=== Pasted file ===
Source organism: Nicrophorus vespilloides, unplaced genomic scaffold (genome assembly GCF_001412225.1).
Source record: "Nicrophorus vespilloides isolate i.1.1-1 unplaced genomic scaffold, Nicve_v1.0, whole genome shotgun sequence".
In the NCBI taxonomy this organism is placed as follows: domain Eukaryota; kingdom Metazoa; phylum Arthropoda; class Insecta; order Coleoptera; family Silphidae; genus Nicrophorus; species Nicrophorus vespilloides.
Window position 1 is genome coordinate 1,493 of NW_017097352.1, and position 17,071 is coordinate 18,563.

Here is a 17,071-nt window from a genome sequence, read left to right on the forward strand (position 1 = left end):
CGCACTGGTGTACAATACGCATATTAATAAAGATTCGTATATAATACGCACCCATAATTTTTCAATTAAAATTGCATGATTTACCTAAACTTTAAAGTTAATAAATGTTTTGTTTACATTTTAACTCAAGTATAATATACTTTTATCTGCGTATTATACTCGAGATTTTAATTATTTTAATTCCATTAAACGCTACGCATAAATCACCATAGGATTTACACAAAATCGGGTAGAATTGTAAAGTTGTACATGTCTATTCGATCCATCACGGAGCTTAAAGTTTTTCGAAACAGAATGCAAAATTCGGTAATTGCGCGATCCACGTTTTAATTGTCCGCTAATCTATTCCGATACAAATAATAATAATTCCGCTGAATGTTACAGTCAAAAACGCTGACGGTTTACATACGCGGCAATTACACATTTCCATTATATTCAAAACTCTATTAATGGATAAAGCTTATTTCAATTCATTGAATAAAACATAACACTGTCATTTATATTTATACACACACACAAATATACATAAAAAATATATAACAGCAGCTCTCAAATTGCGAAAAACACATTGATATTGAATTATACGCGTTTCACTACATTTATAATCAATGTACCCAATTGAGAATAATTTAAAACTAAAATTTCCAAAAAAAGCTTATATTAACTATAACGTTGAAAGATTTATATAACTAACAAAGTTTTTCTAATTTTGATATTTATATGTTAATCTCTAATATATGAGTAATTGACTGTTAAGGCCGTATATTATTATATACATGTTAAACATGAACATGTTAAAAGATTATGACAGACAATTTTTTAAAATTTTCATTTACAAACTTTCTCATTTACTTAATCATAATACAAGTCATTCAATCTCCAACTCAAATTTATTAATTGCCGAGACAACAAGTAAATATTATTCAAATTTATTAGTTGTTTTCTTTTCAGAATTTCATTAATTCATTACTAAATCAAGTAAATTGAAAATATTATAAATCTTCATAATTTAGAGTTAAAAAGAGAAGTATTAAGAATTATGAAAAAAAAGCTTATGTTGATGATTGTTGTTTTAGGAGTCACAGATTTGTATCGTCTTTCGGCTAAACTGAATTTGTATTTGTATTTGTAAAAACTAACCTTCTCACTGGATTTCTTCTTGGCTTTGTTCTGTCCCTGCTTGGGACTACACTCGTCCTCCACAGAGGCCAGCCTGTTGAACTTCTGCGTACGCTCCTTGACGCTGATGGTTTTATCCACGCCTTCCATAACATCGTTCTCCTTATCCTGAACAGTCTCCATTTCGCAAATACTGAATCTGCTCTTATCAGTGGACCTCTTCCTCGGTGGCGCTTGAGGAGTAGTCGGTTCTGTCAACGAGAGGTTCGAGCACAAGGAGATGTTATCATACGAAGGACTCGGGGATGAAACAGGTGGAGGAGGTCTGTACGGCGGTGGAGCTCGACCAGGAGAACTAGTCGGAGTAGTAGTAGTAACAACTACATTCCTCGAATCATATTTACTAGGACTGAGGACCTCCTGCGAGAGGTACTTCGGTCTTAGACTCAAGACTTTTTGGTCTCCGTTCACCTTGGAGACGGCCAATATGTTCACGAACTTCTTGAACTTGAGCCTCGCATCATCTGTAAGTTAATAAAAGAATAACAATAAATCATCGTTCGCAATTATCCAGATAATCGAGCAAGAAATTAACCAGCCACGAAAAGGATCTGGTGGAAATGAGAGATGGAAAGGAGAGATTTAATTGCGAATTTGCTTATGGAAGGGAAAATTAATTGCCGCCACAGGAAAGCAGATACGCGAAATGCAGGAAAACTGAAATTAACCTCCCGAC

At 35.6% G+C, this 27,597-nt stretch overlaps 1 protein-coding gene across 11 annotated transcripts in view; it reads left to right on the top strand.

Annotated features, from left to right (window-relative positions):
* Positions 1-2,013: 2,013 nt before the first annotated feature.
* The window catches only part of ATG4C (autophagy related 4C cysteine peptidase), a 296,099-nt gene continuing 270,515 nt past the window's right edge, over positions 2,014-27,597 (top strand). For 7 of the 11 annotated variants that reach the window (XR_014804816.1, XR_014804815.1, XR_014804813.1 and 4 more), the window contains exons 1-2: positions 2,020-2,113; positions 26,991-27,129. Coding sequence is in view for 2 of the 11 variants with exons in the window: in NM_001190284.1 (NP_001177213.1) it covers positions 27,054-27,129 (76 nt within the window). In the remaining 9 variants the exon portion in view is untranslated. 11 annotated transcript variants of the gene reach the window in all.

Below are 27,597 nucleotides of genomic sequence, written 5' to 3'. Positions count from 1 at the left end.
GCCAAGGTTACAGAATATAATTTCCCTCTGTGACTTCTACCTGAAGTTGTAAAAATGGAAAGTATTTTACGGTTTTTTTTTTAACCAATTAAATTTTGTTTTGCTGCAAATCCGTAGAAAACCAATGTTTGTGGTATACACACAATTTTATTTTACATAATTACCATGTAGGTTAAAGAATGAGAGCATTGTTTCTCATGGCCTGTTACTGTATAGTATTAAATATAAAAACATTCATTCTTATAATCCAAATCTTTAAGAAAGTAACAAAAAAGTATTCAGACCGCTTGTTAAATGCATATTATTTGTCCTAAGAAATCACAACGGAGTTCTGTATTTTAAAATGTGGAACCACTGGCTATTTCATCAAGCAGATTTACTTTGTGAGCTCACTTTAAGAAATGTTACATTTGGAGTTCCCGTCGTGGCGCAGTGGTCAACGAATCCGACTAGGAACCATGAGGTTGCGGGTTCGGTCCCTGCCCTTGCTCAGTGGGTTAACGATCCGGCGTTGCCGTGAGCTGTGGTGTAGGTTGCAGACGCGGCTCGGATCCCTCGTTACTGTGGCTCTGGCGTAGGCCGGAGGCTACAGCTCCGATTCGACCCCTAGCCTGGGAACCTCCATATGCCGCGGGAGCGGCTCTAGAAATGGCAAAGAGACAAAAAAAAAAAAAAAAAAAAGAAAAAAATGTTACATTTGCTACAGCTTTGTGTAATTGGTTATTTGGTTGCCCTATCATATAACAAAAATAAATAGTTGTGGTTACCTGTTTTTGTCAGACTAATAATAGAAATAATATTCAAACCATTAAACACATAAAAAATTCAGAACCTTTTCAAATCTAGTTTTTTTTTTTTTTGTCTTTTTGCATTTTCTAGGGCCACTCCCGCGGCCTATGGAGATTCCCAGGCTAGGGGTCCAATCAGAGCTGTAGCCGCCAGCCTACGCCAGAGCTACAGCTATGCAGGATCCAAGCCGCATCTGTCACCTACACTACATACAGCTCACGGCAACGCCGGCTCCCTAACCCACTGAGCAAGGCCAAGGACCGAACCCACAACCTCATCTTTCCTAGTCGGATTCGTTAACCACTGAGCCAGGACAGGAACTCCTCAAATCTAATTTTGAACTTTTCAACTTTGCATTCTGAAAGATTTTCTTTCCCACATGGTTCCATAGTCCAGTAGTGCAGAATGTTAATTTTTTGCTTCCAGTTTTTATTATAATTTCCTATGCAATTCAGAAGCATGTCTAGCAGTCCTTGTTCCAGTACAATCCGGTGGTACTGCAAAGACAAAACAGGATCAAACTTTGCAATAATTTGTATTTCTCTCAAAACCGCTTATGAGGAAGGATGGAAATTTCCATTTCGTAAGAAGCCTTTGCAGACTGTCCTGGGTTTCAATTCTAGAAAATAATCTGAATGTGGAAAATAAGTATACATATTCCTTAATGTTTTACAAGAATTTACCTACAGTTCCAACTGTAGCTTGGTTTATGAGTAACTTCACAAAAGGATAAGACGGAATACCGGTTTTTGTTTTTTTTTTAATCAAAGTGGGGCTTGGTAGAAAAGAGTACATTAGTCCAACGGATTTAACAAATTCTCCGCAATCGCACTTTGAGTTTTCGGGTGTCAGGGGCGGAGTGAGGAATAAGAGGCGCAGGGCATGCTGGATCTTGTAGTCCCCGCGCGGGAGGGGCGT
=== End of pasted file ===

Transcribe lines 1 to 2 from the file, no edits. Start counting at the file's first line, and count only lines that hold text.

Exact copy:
Source organism: Nicrophorus vespilloides, unplaced genomic scaffold (genome assembly GCF_001412225.1).
Source record: "Nicrophorus vespilloides isolate i.1.1-1 unplaced genomic scaffold, Nicve_v1.0, whole genome shotgun sequence".